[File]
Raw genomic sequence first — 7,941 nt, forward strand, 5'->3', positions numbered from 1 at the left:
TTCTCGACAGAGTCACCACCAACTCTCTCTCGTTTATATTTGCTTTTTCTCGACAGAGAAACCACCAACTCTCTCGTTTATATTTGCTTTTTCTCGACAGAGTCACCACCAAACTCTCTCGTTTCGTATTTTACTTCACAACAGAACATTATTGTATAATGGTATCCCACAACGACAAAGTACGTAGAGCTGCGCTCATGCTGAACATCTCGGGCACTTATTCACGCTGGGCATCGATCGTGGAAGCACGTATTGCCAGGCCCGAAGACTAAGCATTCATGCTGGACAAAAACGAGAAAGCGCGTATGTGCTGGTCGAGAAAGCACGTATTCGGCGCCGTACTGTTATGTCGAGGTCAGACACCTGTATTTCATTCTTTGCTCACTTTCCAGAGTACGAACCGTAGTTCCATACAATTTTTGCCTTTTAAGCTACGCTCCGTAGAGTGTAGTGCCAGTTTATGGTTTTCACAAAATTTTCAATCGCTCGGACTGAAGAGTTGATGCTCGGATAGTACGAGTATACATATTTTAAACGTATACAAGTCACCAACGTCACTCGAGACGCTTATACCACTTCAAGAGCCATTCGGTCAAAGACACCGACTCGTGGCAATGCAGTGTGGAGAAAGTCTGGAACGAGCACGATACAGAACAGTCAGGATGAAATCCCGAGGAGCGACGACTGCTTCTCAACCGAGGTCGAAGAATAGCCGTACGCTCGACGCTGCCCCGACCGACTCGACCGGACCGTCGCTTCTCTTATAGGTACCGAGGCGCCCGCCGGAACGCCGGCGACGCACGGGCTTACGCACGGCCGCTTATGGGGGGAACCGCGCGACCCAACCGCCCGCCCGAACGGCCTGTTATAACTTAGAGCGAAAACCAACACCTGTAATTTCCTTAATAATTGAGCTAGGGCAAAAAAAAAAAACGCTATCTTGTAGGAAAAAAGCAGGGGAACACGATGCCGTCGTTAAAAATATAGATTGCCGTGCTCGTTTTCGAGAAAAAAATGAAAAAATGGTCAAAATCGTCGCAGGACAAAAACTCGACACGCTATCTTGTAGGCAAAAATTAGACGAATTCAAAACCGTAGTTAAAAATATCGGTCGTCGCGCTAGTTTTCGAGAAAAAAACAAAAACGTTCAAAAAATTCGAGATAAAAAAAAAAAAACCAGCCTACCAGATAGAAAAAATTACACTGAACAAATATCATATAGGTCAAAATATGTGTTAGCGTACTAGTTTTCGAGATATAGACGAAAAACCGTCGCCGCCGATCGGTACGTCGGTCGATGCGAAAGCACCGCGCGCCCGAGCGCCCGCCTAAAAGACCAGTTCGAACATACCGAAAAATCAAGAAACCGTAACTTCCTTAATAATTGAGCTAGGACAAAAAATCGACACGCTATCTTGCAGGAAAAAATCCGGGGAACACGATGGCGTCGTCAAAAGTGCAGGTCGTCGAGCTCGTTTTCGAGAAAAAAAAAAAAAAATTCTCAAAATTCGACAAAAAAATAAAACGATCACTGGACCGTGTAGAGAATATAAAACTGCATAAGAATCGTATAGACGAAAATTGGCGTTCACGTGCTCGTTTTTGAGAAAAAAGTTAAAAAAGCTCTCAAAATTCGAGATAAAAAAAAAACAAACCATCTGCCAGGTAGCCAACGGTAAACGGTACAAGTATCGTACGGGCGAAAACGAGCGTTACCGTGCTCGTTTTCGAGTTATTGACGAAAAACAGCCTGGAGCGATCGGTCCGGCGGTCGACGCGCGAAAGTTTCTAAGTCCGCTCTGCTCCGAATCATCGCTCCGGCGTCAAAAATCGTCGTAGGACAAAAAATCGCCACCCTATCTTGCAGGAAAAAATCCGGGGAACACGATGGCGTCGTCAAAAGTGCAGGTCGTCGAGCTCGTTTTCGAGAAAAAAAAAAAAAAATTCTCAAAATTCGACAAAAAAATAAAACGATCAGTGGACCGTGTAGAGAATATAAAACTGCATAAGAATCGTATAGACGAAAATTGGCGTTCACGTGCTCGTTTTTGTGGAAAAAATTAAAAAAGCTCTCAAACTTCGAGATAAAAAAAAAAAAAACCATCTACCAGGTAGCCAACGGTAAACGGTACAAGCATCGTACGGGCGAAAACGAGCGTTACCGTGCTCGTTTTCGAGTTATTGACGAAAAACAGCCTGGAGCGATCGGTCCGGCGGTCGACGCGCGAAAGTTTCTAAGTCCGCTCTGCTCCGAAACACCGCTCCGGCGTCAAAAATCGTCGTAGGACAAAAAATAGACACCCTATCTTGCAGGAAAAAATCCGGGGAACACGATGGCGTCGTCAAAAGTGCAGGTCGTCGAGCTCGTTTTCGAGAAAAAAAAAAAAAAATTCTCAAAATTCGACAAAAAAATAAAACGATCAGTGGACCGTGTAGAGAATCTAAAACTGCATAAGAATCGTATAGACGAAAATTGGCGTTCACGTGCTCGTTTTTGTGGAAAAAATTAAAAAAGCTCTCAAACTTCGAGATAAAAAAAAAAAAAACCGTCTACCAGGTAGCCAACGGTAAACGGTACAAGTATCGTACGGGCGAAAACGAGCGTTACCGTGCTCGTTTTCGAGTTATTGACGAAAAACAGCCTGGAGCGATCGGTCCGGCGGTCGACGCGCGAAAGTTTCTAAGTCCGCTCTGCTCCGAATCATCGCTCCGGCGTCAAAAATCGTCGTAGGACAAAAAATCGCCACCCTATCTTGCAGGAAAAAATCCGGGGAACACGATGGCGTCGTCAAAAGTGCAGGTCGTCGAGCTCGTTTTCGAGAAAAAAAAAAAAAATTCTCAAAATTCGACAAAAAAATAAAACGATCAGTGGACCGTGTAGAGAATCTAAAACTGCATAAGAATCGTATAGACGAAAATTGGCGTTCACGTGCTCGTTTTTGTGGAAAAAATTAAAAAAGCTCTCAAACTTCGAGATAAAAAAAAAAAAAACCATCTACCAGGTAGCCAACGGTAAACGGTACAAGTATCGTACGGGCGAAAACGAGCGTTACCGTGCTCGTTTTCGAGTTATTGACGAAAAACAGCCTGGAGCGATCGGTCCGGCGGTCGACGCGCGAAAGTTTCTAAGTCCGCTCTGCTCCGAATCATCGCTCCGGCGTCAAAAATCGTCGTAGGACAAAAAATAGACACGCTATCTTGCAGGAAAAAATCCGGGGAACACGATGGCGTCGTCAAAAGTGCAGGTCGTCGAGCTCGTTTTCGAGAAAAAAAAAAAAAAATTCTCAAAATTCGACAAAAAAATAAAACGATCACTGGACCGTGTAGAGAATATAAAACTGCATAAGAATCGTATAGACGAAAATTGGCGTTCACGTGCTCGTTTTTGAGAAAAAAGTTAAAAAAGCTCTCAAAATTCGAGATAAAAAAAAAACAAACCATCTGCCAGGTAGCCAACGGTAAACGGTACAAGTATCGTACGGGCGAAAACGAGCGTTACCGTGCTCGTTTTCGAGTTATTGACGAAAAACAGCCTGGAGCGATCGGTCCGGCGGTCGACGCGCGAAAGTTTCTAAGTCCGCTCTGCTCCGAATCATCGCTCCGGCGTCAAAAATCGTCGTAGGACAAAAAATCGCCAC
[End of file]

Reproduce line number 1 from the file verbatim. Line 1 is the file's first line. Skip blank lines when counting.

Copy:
Raw genomic sequence first — 7,941 nt, forward strand, 5'->3', positions numbered from 1 at the left: